International Airlines Group chief executive Willie Walsh is resigned to a lack of political consensus that he believes will make additional London hub airport runway capacity unlikely to emerge for decades.
Having supported the previous UK Labour government's 2009 plan to add a third runway at London Heathrow, Walsh said he did not believe that the project will ever go ahead.
Walsh was responding to comments by London mayor Boris Johnson earlier this week that the current Conservative-Liberal Democrat coalition's drawn-out timetable for evaluating options, such as building a new four-runway hub in the Thames estuary east of London, sets the UK on a course for "economic catastrophe".
"I don't think we're risking economic catastrophe," said Walsh, speaking on BBC political debate show Question Time. "I do genuinely believe that the future of the UK economy is being damaged as a result of the lack of hub capacity at Heathrow.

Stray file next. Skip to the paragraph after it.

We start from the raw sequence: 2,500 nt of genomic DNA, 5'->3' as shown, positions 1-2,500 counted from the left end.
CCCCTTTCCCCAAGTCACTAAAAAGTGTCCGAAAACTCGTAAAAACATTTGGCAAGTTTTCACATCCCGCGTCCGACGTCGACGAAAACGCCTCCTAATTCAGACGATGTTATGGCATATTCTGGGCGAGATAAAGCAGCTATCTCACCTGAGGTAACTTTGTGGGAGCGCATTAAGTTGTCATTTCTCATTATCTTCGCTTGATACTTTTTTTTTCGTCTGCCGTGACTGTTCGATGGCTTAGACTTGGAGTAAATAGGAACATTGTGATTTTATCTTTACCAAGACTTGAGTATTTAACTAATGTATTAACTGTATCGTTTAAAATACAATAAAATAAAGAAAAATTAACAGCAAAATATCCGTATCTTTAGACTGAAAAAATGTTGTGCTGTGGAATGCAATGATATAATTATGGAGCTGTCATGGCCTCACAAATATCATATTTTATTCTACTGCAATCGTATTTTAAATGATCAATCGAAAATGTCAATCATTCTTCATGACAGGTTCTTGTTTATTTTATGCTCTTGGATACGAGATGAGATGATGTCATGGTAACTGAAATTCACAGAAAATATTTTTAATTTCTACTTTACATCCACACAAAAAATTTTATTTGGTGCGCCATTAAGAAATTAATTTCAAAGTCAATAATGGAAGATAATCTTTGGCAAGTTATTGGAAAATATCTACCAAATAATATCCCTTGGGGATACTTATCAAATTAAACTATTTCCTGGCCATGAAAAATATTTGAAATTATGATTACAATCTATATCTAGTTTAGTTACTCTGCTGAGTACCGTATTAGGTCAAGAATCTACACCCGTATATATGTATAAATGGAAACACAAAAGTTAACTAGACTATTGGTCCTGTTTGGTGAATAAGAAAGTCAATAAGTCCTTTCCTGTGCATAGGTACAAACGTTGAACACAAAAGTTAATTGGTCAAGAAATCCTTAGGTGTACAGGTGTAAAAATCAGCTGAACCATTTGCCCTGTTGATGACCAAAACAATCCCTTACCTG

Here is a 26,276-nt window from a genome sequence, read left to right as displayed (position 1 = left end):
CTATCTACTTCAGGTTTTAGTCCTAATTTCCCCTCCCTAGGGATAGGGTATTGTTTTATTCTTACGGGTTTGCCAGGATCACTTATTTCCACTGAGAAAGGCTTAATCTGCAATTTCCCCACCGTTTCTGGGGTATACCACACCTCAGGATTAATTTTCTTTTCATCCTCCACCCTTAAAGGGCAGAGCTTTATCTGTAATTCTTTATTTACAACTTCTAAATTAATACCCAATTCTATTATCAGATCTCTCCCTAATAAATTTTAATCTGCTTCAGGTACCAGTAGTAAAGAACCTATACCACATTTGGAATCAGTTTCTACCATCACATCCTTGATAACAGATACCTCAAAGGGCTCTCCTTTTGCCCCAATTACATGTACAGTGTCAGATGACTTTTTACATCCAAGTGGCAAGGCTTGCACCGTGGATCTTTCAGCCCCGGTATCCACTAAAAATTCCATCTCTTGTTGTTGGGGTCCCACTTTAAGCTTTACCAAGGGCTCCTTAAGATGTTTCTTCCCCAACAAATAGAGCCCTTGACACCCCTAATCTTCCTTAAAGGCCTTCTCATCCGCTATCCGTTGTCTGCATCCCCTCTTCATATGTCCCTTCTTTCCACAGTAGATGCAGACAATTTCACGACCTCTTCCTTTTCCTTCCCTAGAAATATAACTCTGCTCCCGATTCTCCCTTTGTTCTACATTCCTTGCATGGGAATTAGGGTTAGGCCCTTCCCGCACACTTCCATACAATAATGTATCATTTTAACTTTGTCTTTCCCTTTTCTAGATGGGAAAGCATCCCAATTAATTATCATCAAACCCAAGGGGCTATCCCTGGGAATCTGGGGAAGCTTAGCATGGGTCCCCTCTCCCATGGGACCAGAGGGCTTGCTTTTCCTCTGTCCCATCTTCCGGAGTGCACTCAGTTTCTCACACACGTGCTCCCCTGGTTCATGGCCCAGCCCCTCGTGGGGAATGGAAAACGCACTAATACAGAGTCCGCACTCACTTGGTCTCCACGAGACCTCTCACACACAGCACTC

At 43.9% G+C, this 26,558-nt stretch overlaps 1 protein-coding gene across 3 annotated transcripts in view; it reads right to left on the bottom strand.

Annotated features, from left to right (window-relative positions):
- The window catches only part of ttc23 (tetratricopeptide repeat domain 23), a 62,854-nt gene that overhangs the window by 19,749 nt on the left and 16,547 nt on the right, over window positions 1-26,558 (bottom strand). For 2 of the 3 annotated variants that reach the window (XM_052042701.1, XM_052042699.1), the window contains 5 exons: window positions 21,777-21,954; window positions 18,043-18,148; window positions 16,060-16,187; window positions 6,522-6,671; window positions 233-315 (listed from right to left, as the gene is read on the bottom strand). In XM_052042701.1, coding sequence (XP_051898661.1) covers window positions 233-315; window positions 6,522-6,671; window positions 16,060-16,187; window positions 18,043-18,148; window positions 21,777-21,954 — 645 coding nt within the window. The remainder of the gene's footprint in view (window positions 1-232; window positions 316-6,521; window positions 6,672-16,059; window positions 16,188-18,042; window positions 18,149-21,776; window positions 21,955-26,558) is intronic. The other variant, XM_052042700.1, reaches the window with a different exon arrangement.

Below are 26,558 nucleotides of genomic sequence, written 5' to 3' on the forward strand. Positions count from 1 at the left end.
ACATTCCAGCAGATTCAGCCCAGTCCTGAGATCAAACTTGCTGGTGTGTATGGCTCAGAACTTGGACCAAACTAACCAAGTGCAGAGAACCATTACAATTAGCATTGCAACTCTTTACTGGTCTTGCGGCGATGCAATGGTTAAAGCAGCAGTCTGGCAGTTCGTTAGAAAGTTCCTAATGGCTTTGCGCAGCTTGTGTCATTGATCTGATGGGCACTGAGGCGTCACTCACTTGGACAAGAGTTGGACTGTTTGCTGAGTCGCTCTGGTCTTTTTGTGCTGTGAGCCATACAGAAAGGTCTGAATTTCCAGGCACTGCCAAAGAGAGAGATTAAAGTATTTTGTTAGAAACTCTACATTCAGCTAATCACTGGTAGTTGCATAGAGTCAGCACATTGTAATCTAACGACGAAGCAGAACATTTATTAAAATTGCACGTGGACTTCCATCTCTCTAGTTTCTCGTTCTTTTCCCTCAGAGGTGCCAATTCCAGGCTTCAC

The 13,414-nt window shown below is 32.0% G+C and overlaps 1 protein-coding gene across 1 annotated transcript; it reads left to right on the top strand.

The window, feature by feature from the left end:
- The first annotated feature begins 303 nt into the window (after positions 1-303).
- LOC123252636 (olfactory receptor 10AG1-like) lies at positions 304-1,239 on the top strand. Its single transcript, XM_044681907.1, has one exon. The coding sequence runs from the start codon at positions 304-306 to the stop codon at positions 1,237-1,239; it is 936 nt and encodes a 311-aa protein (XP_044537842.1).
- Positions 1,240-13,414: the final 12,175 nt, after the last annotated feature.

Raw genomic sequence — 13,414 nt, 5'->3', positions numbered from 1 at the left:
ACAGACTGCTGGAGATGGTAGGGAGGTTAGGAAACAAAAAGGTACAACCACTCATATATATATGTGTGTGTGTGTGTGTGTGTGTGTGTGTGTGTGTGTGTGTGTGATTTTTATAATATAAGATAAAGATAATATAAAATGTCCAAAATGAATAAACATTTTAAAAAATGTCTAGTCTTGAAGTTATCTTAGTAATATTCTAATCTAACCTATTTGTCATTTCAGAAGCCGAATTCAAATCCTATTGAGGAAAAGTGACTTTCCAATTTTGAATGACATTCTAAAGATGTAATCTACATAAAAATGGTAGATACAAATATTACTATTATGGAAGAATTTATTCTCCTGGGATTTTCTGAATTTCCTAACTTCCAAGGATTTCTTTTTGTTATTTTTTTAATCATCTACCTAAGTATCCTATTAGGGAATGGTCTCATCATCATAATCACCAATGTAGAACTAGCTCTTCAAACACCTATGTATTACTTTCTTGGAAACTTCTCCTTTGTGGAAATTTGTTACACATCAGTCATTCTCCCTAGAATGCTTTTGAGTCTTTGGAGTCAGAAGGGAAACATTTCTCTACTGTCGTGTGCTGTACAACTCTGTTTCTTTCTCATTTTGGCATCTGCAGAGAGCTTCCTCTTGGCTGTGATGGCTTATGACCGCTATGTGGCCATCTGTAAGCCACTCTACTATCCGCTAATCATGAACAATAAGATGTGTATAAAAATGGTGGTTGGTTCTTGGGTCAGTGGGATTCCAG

"But without question, in 20 years' time we will suffer as a result of it."
Walsh, who heads the parent company of British Airways and Iberia, added: "Quite honestly, my view is that we will never see another runway at Heathrow. We will never see [a Thames estuary airport].
"Nothing is going to happen, because there is no cross-party consensus to deal with this issue. I'll run my business at a two-runway Heathrow. I'll run it as best I can. I'll be very happy, and from my point of view we'll try to do what we can to maximise the benefits that exist for British Airways at Heathrow."
UK prime minister David Cameron has pledged to honour his party's manifesto commitment that there will be no decision on a third runway at Heathrow before the next general election - due to take place in 2015. However, senior members of his party have called for the policy to be reviewed.